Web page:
This reference architecture is built with
terragrunt, a wrapper to terraform, which under the hood calls Ansible
and Packer to configure VMs and Helm to configure kubernetes clusters. All aspects of the deployment are immutable
and thus, the main challenge with using all of these tools in combination with one another is exposing the right
options to the user that allow the customization of the deployment. For that, we have built our own declarative CLI
nukikata, japanese for cookie cutter, which is a
fork of the most popular code templating tool called
cookiecutter. With this tool, we prompt the user to fillout
the appropriate config files to then run the underlying terragrunt commands to deploy the stack.
A critical element in understanding the deployment methodology is understanding how the parameters are handled within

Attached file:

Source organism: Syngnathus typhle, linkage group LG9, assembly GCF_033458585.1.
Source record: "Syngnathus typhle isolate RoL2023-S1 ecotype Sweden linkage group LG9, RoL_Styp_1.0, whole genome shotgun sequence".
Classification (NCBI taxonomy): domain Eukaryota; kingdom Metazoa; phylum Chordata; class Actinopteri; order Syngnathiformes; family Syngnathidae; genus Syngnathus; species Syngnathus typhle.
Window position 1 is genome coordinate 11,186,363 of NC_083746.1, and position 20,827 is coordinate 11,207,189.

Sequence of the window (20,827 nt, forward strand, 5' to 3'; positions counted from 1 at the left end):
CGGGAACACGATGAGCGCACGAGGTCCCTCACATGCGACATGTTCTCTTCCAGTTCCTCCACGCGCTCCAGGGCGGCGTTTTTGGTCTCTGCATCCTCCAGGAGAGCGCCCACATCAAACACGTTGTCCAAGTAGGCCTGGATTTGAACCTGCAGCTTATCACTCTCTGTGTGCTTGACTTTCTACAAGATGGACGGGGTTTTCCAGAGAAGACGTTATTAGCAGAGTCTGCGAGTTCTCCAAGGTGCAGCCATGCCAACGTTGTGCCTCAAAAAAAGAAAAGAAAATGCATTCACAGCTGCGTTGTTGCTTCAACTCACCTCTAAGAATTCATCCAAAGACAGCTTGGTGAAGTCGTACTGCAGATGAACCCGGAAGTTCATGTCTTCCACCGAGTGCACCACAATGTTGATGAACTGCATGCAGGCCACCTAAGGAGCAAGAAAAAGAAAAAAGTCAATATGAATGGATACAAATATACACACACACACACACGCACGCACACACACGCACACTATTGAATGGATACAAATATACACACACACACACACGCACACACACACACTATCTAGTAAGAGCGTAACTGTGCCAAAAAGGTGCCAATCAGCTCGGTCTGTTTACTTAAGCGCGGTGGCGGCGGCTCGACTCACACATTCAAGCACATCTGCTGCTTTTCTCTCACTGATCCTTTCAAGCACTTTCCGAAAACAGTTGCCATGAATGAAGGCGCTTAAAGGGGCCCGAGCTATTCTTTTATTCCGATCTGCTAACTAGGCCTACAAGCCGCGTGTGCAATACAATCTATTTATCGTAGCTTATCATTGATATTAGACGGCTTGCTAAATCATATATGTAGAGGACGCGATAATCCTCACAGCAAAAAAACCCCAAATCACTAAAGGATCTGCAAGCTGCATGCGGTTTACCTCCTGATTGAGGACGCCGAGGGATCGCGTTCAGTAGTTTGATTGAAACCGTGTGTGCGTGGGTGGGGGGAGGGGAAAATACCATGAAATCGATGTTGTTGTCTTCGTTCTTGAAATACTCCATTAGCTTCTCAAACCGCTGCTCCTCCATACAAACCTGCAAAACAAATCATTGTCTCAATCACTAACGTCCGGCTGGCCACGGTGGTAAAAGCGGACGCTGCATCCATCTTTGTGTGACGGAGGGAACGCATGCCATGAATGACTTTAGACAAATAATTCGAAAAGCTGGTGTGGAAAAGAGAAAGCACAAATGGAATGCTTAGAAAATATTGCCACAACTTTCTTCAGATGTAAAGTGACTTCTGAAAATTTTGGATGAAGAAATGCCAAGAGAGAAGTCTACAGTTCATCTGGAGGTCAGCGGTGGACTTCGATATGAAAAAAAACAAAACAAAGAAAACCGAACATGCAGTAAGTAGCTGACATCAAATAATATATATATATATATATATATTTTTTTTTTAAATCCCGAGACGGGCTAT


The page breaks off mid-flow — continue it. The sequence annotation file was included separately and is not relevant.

the scope of a deployment to a provider. Normally with terragrunt, modules are structured in a heirarchial folder
format per the conventions of various reference implementations
recommended by industry experts.
When running nodes in many regions across many providers, this
convention has a draw back of having many files and folders to keep track of. To simplify this, we take a so called
"deployment centric" approach where each deployment consists of a file per namespace, stack, network name, environment
, and cloud provider region to hold all the parameters needed to inform a properly running stack. These files are
currently stored locally in the
deployments folder within each provider and soon, users will have the option of
storing the files and running the stack remotely. To run the deployment, we write a new
run.yml file that points
to a deployments file. Currently deployments are executed sequentially and in the future the user will be able to
deploy to multiple regions in parallel.